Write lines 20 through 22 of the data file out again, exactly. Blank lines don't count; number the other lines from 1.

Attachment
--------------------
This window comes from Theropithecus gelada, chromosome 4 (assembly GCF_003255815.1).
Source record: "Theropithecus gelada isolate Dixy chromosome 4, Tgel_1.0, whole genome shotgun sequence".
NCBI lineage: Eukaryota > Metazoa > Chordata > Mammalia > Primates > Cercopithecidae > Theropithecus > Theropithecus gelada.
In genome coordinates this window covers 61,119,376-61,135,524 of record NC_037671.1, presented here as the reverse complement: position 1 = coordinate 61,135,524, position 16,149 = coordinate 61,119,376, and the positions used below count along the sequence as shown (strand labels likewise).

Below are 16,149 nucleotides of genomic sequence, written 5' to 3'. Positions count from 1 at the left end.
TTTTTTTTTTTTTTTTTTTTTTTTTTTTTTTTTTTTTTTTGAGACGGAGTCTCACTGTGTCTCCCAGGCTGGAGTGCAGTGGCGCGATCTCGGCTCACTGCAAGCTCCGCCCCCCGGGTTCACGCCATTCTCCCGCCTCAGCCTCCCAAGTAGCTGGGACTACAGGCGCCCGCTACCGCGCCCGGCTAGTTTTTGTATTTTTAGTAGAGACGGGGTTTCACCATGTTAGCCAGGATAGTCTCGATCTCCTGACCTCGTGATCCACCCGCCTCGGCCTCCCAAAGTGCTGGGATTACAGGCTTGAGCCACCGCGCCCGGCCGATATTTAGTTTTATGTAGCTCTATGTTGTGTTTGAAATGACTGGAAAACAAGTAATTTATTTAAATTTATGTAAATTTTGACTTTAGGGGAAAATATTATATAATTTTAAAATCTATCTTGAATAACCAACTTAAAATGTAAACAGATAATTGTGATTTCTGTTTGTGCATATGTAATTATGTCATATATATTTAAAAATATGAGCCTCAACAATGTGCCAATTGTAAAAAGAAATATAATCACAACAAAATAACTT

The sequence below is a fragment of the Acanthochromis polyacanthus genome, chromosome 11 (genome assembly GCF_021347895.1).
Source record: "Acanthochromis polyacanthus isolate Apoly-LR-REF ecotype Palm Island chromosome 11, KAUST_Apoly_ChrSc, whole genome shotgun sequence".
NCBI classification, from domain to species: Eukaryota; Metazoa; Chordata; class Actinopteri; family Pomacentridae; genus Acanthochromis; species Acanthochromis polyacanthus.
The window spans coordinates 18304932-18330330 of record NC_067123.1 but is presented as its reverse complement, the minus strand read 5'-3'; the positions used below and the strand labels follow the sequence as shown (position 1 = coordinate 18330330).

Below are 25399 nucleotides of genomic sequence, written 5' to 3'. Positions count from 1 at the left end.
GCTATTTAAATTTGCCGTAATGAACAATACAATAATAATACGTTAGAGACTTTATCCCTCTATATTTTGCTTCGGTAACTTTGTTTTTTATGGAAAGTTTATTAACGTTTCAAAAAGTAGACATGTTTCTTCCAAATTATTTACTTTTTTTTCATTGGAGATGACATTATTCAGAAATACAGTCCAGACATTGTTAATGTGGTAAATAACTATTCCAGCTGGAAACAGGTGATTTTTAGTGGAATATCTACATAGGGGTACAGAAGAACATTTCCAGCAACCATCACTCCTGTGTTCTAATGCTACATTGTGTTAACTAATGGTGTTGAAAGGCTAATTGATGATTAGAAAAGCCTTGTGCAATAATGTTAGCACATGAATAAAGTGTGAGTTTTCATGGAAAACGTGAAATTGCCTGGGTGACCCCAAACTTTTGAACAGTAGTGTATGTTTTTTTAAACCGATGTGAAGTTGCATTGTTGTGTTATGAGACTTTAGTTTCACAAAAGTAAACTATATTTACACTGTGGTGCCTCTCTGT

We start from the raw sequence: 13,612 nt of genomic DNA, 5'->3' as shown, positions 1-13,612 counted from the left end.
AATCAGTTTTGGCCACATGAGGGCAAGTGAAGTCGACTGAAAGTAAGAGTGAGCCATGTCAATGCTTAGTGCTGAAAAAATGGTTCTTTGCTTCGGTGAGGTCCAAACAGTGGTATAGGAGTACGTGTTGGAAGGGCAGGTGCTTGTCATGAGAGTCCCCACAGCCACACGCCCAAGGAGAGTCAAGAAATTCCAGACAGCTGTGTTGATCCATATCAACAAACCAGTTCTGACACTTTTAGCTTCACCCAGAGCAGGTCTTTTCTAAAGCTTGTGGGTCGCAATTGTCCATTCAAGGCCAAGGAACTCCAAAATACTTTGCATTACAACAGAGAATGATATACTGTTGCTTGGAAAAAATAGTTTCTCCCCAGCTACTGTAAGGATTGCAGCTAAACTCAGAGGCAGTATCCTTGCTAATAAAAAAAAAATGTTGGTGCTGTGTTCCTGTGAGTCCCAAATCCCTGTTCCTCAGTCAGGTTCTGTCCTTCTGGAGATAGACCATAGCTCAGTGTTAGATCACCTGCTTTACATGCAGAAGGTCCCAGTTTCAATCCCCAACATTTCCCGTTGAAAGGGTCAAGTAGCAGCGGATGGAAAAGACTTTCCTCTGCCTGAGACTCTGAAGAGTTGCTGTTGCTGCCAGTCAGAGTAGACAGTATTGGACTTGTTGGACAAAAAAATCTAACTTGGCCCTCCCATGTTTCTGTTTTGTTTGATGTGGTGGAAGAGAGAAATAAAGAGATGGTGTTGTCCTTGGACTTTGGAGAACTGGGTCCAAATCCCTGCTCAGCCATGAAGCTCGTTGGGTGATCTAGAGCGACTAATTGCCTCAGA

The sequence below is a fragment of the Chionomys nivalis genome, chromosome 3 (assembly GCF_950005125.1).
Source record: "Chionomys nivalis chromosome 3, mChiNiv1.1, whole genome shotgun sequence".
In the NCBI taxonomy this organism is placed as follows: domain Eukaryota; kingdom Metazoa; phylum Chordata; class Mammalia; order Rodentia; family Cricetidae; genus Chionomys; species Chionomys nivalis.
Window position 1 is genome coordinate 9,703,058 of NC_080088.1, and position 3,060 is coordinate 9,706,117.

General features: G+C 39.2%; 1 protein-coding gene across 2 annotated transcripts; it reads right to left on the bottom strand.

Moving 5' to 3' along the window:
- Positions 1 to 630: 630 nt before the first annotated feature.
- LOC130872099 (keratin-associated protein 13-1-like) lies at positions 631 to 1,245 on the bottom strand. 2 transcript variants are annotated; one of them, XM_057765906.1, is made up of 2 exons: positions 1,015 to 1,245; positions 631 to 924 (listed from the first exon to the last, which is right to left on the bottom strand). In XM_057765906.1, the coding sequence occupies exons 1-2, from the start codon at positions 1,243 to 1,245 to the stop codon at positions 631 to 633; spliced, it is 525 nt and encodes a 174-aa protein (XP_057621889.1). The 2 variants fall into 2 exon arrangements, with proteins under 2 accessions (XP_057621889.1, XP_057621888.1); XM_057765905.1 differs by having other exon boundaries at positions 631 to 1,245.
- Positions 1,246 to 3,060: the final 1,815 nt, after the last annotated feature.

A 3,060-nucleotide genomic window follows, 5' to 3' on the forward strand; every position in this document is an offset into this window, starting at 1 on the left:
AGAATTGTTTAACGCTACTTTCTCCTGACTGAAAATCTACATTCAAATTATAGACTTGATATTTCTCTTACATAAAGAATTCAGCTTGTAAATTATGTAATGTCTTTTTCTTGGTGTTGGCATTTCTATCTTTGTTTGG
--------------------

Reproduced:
Moving 5' to 3' along the window:
- Positions 1 to 630: 630 nt before the first annotated feature.
- LOC130872099 (keratin-associated protein 13-1-like) lies at positions 631 to 1,245 on the bottom strand. 2 transcript variants are annotated; one of them, XM_057765906.1, is made up of 2 exons: positions 1,015 to 1,245; positions 631 to 924 (listed from the first exon to the last, which is right to left on the bottom strand). In XM_057765906.1, the coding sequence occupies exons 1-2, from the start codon at positions 1,243 to 1,245 to the stop codon at positions 631 to 633; spliced, it is 525 nt and encodes a 174-aa protein (XP_057621889.1). The 2 variants fall into 2 exon arrangements, with proteins under 2 accessions (XP_057621889.1, XP_057621888.1); XM_057765905.1 differs by having other exon boundaries at positions 631 to 1,245.